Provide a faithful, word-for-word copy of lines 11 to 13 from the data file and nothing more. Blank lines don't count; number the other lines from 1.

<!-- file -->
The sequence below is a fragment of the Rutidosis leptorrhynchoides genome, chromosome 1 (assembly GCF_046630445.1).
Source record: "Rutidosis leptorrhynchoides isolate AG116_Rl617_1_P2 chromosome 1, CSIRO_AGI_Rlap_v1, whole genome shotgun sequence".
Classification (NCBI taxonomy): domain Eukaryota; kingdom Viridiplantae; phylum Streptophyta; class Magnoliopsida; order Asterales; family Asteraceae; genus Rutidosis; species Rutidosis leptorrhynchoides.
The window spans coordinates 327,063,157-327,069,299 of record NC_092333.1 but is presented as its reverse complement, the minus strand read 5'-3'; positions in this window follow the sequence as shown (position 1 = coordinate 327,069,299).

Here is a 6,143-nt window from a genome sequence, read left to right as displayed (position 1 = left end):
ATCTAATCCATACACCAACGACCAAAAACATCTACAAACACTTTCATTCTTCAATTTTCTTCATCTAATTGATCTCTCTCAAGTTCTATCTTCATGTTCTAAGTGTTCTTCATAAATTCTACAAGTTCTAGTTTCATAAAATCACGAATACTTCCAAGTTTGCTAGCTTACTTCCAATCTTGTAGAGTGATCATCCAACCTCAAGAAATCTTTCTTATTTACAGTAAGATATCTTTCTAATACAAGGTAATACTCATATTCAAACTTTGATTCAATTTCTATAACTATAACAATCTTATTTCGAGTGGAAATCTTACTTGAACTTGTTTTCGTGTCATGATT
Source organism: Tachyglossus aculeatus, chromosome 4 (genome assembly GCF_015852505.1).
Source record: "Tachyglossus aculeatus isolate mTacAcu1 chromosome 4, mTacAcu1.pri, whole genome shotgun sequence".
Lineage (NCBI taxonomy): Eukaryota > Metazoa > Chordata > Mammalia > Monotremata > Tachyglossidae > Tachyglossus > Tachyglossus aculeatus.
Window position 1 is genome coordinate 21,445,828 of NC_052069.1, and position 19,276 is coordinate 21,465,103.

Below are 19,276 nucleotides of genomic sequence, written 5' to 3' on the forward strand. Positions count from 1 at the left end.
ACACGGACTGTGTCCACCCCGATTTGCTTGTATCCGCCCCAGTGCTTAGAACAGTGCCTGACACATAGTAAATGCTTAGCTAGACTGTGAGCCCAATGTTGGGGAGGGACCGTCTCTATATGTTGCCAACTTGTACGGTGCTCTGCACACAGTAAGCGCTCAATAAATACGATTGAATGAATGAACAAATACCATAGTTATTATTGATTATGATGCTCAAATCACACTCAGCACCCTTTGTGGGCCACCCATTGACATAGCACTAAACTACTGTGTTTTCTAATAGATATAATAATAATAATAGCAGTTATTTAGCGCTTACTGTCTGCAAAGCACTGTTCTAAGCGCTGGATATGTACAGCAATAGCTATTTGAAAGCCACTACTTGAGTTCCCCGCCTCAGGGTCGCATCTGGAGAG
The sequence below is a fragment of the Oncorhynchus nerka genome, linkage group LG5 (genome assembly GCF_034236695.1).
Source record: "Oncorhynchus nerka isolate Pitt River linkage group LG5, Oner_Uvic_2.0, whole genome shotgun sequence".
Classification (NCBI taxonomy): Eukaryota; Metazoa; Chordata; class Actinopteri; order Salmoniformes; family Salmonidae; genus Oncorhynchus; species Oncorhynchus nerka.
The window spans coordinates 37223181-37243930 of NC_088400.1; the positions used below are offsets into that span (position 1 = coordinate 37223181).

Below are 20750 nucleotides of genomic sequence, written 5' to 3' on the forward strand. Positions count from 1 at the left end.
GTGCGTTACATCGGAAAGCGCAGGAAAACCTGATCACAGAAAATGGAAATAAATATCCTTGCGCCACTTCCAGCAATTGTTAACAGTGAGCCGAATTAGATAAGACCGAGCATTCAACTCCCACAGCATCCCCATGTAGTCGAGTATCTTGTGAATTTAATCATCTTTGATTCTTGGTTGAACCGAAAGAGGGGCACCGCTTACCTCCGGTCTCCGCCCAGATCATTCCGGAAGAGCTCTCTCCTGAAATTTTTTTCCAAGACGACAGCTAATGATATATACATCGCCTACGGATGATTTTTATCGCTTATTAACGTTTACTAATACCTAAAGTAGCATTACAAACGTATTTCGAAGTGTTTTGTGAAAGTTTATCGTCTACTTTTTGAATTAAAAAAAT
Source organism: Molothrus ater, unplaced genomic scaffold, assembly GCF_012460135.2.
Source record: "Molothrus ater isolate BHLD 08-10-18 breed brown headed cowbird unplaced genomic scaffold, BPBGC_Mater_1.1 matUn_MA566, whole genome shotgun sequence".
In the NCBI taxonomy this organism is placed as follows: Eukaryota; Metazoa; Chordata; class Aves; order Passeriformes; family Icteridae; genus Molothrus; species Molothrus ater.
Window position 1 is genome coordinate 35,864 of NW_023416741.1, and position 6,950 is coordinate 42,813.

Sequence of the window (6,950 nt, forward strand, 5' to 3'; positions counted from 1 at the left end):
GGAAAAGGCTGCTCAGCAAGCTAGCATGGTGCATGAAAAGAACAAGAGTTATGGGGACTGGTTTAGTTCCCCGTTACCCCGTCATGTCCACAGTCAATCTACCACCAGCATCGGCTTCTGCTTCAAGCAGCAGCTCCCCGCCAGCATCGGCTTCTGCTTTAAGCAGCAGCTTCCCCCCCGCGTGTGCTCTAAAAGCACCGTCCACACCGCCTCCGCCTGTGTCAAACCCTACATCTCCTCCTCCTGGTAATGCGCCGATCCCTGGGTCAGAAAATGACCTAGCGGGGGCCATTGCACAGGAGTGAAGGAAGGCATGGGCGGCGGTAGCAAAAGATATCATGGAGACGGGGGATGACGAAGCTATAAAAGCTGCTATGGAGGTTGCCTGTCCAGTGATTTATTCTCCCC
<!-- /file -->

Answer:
Below are 19,276 nucleotides of genomic sequence, written 5' to 3' on the forward strand. Positions count from 1 at the left end.
ACACGGACTGTGTCCACCCCGATTTGCTTGTATCCGCCCCAGTGCTTAGAACAGTGCCTGACACATAGTAAATGCTTAGCTAGACTGTGAGCCCAATGTTGGGGAGGGACCGTCTCTATATGTTGCCAACTTGTACGGTGCTCTGCACACAGTAAGCGCTCAATAAATACGATTGAATGAATGAACAAATACCATAGTTATTATTGATTATGATGCTCAAATCACACTCAGCACCCTTTGTGGGCCACCCATTGACATAGCACTAAACTACTGTGTTTTCTAATAGATATAATAATAATAATAGCAGTTATTTAGCGCTTACTGTCTGCAAAGCACTGTTCTAAGCGCTGGATATGTACAGCAATAGCTATTTGAAAGCCACTACTTGAGTTCCCCGCCTCAGGGTCGCATCTGGAGAG
The sequence below is a fragment of the Oncorhynchus nerka genome, linkage group LG5 (genome assembly GCF_034236695.1).